WASHINGTON — For years, Patty Lee didn’t speak about her father; her mother never discussed him with her six children.
But Sgt. 1st Class Delbert C. Totty hadn’t done anything wrong. The unspoken truth was that he was killed in action in Vietnam when Lee was 12 years old.
“We all grew up in silence,” Lee said of a generation of children whose fathers died in a war many wanted to forget. “We didn’t talk about Vietnam, we didn’t talk about our fathers.”
It’s difficult to fathom in this age of solemn homages to troops killed in Iraq and Afghanistan and warm welcomes when they come home safely, but for the children of Vietnam veterans, the fate of their fathers was often a dark secret.
Lee, now 60, didn’t have a chance to grieve for 25 years until 1992, when a new group, Sons and Daughters in Touch, organized a gathering at the Vietnam Memorial in Washington, D.C., for children of troops lost in the war. For many like Lee it was the first time they met others with similar stories — the first time they didn’t feel alone.
The 1992 gathering sparked what became a regular Father’s Day weekend tradition for survivors, many of whom didn’t find their voice until they had outlived their fathers, long after the war was over.
On Saturday, more than two decades after that initial meeting, in the murky light of a cloudy early morning, the polished granite of the memorial wall reflected the images of more than 100 people — some using walkers, others still with braces on their teeth, many carrying brushes and buckets of soapy water. Pointing to one of the 58,000 names on the wall, they recalled a loved one.
It was the beginning of a weekendlong event organized by Sons and Daughters in Touch and the Vietnam Veterans Memorial Fund for survivors to coincide with Father’s Day. There will be a public ceremony at the memorial on Sunday beginning at 10 a.m.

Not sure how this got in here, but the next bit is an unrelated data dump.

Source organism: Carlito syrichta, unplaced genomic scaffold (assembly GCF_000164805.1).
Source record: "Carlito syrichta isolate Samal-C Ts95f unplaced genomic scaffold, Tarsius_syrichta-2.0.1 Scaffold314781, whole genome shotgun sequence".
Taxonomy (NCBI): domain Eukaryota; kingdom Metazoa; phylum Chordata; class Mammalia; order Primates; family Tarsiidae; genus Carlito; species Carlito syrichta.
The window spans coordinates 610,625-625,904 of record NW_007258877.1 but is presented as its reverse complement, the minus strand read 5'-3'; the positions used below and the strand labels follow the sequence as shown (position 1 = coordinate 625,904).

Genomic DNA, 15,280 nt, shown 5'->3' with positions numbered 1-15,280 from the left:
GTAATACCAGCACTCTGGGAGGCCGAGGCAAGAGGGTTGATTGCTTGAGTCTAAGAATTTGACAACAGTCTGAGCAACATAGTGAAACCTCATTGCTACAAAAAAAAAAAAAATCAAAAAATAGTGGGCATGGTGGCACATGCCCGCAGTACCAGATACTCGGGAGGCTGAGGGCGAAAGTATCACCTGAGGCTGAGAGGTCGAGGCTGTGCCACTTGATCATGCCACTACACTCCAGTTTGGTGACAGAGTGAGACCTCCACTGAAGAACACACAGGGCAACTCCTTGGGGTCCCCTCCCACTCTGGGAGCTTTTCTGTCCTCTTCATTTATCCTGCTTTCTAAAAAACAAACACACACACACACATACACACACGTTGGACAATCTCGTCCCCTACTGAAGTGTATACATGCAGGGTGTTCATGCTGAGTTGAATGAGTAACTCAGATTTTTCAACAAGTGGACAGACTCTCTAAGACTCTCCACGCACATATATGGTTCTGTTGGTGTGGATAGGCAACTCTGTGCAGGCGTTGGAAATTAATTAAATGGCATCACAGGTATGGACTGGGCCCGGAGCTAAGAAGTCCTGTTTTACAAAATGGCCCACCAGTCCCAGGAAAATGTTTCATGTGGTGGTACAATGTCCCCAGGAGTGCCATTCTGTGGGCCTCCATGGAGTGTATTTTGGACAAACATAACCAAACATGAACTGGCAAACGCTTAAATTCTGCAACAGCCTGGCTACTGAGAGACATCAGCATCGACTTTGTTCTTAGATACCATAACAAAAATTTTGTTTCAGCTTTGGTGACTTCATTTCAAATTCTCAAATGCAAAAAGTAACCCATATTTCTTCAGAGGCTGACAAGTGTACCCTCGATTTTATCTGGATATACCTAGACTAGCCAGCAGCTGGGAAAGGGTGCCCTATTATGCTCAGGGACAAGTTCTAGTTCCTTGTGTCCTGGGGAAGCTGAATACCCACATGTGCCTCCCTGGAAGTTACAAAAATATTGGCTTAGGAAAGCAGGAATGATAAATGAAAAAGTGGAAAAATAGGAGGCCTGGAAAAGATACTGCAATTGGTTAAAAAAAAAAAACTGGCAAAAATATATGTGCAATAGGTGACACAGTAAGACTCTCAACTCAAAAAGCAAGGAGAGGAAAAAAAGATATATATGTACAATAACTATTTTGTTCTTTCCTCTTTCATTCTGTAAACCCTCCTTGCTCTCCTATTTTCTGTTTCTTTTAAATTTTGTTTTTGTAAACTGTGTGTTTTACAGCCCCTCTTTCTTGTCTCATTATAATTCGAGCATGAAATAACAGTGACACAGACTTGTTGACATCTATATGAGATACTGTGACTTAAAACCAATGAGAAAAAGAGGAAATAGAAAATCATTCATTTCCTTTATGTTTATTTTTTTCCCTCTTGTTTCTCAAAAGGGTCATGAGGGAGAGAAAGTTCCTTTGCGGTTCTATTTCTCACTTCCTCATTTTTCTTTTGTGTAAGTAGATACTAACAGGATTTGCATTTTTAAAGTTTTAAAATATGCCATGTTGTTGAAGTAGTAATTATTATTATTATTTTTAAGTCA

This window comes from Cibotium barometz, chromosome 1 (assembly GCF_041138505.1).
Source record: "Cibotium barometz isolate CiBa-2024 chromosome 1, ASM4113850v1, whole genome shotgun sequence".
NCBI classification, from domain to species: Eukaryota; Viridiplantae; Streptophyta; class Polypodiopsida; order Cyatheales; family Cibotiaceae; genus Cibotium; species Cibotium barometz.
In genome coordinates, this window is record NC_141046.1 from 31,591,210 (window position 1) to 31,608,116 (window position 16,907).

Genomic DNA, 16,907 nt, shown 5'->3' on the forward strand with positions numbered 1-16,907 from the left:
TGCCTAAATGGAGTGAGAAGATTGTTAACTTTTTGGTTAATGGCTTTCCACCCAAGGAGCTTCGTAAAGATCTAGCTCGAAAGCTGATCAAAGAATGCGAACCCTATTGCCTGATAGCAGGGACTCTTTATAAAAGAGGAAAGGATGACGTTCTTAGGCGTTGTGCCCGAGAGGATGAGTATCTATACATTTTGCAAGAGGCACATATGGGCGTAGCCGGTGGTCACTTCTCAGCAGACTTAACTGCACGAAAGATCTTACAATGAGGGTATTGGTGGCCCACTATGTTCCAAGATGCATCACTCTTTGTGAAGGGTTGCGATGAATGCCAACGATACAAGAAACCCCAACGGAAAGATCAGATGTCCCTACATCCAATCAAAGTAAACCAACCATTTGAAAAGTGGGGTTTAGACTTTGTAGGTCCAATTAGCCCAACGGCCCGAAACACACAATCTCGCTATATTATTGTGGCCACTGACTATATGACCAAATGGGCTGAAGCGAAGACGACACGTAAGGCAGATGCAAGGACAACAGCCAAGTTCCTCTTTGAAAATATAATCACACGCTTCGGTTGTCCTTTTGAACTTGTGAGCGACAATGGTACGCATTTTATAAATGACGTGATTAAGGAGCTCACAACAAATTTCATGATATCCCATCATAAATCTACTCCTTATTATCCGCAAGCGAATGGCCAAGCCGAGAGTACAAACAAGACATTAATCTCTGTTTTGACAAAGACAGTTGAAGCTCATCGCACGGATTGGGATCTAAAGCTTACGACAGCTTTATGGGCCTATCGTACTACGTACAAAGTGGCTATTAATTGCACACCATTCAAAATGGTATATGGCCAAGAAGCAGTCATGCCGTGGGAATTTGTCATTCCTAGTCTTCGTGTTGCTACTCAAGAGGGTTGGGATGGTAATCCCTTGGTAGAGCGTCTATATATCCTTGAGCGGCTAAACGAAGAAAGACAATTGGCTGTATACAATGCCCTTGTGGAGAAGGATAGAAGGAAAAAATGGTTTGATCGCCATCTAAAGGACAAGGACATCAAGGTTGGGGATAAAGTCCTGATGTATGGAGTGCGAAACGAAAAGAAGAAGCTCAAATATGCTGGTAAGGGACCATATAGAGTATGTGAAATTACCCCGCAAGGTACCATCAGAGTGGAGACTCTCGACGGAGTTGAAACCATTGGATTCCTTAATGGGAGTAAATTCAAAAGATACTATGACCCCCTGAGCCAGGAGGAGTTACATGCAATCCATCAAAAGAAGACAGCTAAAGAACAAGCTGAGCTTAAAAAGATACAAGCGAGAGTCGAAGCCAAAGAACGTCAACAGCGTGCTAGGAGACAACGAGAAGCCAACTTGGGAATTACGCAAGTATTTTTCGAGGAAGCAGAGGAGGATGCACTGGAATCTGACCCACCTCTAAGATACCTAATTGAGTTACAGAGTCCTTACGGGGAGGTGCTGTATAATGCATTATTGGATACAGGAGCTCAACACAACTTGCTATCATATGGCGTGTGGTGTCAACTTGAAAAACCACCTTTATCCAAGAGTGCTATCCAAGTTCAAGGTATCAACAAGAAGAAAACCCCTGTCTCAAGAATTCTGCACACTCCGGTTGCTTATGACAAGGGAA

All these years later, meeting at the wall is still an emotional event even for regular attendees.
“It’s very personal,” Lee said, choking up as she prepared to wash the wall Saturday.
Now, the children of the fallen bring their own children to wash the wall together. It is about much more than lending a hand to the National Park Service. It is a symbolic gesture that for many is the only chance they had to do something for their father.
“This is more about the catharsis,” said Sons and Daughters In Touch co-founder Tony Cordero, whose father, Air Force Maj. William E. Cordero, was killed in Vietnam.
Colleen Shine washed the wall with her son, Matthew Luepke, 10, and her daughter, Chiara Luepke, 12. They were washing the panel that bore the name of Shine’s father, Lt. Col. Anthony C. Shine. Growing up, she experienced the additional pain of missing her father and not knowing his fate. He was considered missing in action for 24 years after his plane went down near the Vietnam-Laos border in 1972.
The uncertainty gnawed at Shine and her family — she said her mother “didn’t know if she was a wife or a widow.” So Shine spent years pursuing the truth about her father’s fate, a journey that led her to Vietnam in 1995, no easy trip in the days before the two countries normalized relations.
After navigating the Communist country’s bureaucracy and a journey deep into the countryside near the Laos border, she found a villager who had a helmet that matched the description of the helmet her father was supposed to have worn on his final flight. When she turned it over, she saw his name handwritten on the inside.
For Shine, 50, the most important part of the wall washing is the lessons for her children, who never got to meet their grandfather.
“What it’s about is teaching them the issues of war so we’ll not have to repeat them,” Shine said. “Seeing my children clean the wall and seeing our reflections is a reminder that we are the living legacies of that wall.”